The global M&A market recorded its second-worst performance since the launch in 2008 of Willis Towers Watson’s Quarterly Deal Performance Monitor (QDPM). Based on share-price performance, acquirers have failed to add value for eight consecutive quarters, underperforming the Global Index by -6.4pp (percentage points) in the last three months, and -4.6pp over the past year, for deals valued over $100 million.
The index, carried out by Willis Towers Watson in partnership with Cass Business School, used deal data from Refinitiv while all analysis has been conducted from the perspective of the acquirers. The company took the share-price performance within the quarterly study and measured it as a percentage change in share price from six months prior to the announcement date to the end of the quarter. And only completed M&A deals with a value of at least $100 million which meet the study criteria have been included in this research.
Said so, Asia-Pacific is the only region worldwide to have recorded a positive M&A performance in the third quarter of 2019, with dealmakers in this region surpassing their local index by +0.8pp, ending a run of 10 consecutive negative quarters.
European acquirers ended a run of nine consecutive quarters of positive results by underperforming the regional index by -6.7pp. The continent’s efforts will have inevitably been impacted by the worst ever third-quarter results by UK acquirers of -20.0pp (based on only seven completed deals).
Meanwhile, North American companies struggled to unlock value from their deals for an eighth consecutive quarter, recording the worst performance of all regions with an underperformance of -6.9pp.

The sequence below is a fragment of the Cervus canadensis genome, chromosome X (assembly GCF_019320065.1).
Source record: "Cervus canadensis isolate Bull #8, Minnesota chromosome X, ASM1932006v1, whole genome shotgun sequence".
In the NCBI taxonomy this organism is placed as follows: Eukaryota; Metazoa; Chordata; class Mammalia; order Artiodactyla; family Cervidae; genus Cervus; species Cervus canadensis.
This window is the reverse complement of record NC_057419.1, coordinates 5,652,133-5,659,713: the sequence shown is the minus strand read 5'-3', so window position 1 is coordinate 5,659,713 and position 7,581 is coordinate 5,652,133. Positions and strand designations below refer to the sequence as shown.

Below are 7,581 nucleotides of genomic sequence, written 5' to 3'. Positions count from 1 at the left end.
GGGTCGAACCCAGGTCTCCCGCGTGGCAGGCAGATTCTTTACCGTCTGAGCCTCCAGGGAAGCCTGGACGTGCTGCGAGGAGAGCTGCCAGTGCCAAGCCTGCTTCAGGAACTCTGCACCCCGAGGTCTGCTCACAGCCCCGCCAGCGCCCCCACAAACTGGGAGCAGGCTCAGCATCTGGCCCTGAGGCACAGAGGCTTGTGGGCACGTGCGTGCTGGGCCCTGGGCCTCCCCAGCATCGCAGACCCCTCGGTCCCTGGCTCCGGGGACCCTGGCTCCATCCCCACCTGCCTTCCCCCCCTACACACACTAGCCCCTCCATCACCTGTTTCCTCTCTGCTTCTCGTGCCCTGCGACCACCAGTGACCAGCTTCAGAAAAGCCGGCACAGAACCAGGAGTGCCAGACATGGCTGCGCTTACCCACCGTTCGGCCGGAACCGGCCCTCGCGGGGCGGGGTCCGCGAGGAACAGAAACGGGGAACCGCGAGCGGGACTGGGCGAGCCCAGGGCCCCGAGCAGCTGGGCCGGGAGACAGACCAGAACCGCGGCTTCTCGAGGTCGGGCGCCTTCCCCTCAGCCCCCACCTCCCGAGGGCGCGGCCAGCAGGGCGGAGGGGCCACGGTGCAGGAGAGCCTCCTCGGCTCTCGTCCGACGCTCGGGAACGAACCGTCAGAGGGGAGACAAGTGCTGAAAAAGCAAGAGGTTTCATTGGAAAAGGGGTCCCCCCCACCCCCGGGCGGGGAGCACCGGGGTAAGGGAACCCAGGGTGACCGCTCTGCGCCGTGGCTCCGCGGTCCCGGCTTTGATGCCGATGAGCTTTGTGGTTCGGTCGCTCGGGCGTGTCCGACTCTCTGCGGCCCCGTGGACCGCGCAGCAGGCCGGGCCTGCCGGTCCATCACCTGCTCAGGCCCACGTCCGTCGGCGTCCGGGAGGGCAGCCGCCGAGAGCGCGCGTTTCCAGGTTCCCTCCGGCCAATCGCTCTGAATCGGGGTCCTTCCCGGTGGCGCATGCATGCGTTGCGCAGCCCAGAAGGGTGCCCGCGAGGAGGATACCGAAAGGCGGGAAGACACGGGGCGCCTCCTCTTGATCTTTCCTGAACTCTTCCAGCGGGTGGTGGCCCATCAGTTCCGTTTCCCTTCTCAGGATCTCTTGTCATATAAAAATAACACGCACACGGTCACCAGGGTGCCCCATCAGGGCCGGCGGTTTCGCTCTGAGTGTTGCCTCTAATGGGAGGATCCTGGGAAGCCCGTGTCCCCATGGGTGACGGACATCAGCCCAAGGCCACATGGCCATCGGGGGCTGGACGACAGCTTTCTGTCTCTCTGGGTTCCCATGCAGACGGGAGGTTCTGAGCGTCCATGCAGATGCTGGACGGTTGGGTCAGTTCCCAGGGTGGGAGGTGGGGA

The annual number of deals is expected to fall for the fourth consecutive year, although deal volume was marginally on the rise in Q3 2019 compared to the previous quarter due to an increase in North America and Asia-Pacific transactions. Fifty-nine per cent of deals 333 completed year-to-date have failed to add value.
“As deal volume continues its annual downward trend, tough conditions and intensifying competition for an ever-shrinking pool of targets further ramp up the stakes for CEOs under pressure from increasingly vocal shareholders,” said Jana Mercereau, Head of Corporate Mergers and Acquisitions for Great Britain. “Despite easy wins being few and far between, our research still shows two out of five deals have successfully navigated the market volatility, decreasing valuations, and macroeconomic and political uncertainty to outperform the benchmark.”
Based on share price performance, additional findings revealed by the study include:
- Large deals (valued at over $1bn) had their lowest quarterly volume since 2009 and are on course to have the lowest annual volume since 2013.
- Seven mega deals (valued at over $10bn) closed in Q3 2019, compared to none in the last quarter and five in Q1 2019, although performance on average was weak.
- M&A transactions are taking longer to close, with deals completed in the first nine months of 2019 taking on average 140 days to execute compared to 119 days for the same period in 2018.
“The past ten years have been relatively good times for dealmakers, now trade wars, Brexit, weakness in China’s economy and forecasts for slower growth are weighing down sentiment in capital markets, indicating more difficult times ahead,” said Jana Mercereau.
“The instinct for dealmakers during the next downturn may be to retreat to the sidelines, with deals often taking longer to close and being more complex. Our experience instead suggests that a weak economy should be seen as an opportunity, as well-executed deals rooted in a clear-cut strategic rationale, thorough due diligence and sound financial considerations, will create value in both good and challenging economic conditions,” Mercereau concluded.
Editor’s Note: The summary bullets for this article were chosen by Seeking Alpha editors.